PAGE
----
The challenges of ‘fan culture’ — embracing your audience
The work of art in the age of digital reproduction
Controversy has surrounded the introduction of every new technology: cassette, VCR
Even easier to copy and manipulate
Boundaries of original and copy are blurred
Which is the ‘ original ’ Star Wars now?
The copy is technically identical to the original as they ’ re both just bits
Is textual poaching the logical outcome of postmodernist approaches to meaning?
The open source movement
General Public License (GPL)
But what ’ s to stop commercial exploitation?
Copyright licenses with individuals
Copyright transfer required before payment
Copyright of work by staff belongs to corporation
Syndication: bulk licenses of agency works
Next step: embed copyright licenses electronically in digital works to prevent copying (digital rights management or DRM)
New problems: lending rights eroded ( Stallman: “ The Right to Read ” ); fair use rights eroded; DRM systems have no expiry date
Fair use for students
Because of special provisions in the Copyright Act (sections 40 and 103C), you can use copyright material for research or study, provided your use is “fair”.
The "10% rule" for reproducing text in electronic form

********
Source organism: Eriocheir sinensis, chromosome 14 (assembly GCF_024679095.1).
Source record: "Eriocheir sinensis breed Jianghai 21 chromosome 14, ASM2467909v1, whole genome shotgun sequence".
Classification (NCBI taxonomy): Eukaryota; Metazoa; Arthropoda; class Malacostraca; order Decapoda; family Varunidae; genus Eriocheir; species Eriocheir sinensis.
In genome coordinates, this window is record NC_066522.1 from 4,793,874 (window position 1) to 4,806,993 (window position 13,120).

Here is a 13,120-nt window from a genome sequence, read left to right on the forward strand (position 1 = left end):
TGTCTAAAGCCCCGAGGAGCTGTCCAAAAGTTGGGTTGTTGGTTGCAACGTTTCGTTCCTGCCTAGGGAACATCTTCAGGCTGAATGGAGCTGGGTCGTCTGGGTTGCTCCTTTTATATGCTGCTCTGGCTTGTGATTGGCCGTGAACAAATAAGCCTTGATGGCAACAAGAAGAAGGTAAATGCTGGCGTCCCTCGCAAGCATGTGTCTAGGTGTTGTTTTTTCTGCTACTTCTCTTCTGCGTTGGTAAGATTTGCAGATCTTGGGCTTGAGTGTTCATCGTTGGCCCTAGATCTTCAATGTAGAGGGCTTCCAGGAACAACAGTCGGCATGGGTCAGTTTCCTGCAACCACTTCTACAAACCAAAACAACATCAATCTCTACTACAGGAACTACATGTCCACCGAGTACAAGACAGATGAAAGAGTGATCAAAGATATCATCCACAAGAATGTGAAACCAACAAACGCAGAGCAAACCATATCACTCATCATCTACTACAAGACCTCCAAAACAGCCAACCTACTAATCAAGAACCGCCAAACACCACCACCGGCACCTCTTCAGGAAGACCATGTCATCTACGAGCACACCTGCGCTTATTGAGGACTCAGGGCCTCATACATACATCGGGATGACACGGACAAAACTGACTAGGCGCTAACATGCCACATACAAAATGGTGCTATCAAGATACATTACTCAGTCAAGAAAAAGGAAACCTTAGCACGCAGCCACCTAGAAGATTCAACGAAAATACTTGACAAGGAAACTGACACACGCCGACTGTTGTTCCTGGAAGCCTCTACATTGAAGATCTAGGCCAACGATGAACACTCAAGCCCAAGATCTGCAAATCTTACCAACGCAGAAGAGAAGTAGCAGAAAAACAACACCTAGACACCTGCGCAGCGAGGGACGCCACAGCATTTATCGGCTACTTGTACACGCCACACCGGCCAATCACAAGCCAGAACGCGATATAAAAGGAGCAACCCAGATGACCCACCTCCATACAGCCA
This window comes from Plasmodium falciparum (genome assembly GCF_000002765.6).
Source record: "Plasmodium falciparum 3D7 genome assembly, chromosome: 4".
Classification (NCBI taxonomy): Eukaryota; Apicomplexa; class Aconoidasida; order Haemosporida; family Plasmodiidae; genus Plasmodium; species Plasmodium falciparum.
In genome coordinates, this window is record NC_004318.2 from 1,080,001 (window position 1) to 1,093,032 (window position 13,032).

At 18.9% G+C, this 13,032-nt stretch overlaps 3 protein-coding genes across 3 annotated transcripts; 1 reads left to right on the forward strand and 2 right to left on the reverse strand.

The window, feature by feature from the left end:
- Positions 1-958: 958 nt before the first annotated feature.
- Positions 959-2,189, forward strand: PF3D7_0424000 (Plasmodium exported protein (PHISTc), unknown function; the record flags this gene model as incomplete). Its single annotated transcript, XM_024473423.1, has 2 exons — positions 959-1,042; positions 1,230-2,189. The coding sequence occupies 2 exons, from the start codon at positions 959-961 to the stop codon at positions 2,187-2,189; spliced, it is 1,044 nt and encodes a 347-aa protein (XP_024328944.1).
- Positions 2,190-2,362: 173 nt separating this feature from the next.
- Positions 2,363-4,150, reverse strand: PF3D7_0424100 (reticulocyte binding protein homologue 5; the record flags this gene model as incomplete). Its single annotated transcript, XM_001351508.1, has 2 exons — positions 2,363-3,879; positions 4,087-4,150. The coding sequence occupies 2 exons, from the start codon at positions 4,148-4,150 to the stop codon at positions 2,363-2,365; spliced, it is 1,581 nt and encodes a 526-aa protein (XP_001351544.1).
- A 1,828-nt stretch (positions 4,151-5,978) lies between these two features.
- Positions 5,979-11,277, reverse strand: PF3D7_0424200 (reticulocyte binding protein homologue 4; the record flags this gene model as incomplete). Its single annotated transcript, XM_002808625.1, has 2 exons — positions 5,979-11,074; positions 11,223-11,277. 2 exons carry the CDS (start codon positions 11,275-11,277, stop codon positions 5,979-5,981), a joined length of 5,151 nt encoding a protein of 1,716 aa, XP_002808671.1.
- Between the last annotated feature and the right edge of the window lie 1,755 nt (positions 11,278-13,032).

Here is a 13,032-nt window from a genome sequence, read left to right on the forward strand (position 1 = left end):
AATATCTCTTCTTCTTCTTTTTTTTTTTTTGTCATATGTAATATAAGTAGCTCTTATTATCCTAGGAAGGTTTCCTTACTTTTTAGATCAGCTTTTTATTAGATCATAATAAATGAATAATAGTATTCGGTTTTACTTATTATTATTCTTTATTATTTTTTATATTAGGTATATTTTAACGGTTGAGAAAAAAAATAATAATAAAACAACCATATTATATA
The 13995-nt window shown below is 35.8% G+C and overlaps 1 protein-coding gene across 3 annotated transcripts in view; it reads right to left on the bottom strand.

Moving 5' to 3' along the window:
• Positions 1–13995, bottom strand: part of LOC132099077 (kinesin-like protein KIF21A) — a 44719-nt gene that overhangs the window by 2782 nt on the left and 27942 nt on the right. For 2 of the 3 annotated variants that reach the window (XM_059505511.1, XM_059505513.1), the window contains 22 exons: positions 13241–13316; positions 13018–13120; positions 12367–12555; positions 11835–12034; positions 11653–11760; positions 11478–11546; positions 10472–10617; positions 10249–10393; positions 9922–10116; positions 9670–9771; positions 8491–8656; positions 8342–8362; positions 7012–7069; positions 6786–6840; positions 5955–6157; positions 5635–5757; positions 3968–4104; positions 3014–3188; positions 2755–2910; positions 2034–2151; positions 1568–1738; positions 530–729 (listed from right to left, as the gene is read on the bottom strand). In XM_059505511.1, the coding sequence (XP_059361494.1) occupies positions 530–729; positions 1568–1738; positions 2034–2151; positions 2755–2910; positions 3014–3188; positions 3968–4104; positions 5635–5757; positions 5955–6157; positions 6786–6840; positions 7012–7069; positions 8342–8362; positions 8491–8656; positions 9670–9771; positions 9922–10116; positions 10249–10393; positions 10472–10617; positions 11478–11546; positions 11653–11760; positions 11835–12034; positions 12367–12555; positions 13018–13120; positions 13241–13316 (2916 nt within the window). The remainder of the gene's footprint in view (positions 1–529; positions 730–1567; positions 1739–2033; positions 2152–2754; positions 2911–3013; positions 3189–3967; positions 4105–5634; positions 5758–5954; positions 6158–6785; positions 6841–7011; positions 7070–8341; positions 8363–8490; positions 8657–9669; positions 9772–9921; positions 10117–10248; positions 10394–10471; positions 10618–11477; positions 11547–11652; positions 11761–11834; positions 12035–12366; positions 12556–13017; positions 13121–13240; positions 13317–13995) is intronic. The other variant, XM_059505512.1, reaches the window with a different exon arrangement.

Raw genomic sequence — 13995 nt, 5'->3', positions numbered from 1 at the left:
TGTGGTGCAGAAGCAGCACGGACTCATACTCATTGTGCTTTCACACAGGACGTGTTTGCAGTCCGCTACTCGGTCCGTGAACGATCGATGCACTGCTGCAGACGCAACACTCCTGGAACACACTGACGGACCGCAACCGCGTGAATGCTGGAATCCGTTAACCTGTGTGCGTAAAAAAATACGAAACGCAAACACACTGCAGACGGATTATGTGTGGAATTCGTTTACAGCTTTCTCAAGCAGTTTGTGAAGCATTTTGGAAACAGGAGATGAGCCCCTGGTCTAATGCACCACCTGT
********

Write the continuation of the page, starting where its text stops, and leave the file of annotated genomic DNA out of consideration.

10% of the number of words; or
one chapter, if the work is divided into chapters.
Download the Fact Sheet for students and researchers
Download Information Sheet G11 for information on copyright and photographs
5 factors affecting fair use:
the purpose and character of the dealing (for example, copying in connection with a course is more likely to be fair than copying for research which may be used commercially);
the nature of the work (for example, it may be less fair to copy a work resulting from a high degree of skill than a mundane work);
the possibility of obtaining the work within a reasonable time at an ordinary commercial price (generally, it is unlikely to be fair to photocopy all or most of a work that you can buy);
the effect of the dealing on the potential market for, or value of, the work (making a copy is unlikely to be fair if the publisher sells or licenses copies, for example from its website); and
in a case where part only of the work is copied, the amount and substantiality of the part copied in relation to the whole work (it is less fair to copy a large or important part of the work than to copy a small or unimportant part
The Australian Copyright Council
The Writers Guide to making a digital living http://www.australiacouncil.gov.au/writersguide
Arts Law Centre of Australia Online - Legal issues for bloggers: http://www.artslaw.com.au/legalinformation/LegalIssuesForBloggers.asp